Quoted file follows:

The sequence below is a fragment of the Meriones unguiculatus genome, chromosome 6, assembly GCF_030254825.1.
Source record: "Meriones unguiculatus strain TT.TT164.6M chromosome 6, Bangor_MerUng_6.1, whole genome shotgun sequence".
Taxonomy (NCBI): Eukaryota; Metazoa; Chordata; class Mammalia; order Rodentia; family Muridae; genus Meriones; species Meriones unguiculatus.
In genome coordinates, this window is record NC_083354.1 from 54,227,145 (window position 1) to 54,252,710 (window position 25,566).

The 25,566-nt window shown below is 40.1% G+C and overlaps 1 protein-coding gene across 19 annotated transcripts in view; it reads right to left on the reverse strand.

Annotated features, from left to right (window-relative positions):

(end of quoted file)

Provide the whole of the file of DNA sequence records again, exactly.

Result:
The sequence below is a fragment of the Meriones unguiculatus genome, chromosome 6, assembly GCF_030254825.1.
Source record: "Meriones unguiculatus strain TT.TT164.6M chromosome 6, Bangor_MerUng_6.1, whole genome shotgun sequence".
Taxonomy (NCBI): Eukaryota; Metazoa; Chordata; class Mammalia; order Rodentia; family Muridae; genus Meriones; species Meriones unguiculatus.
In genome coordinates, this window is record NC_083354.1 from 54,227,145 (window position 1) to 54,252,710 (window position 25,566).

The 25,566-nt window shown below is 40.1% G+C and overlaps 1 protein-coding gene across 19 annotated transcripts in view; it reads right to left on the reverse strand.

Annotated features, from left to right (window-relative positions):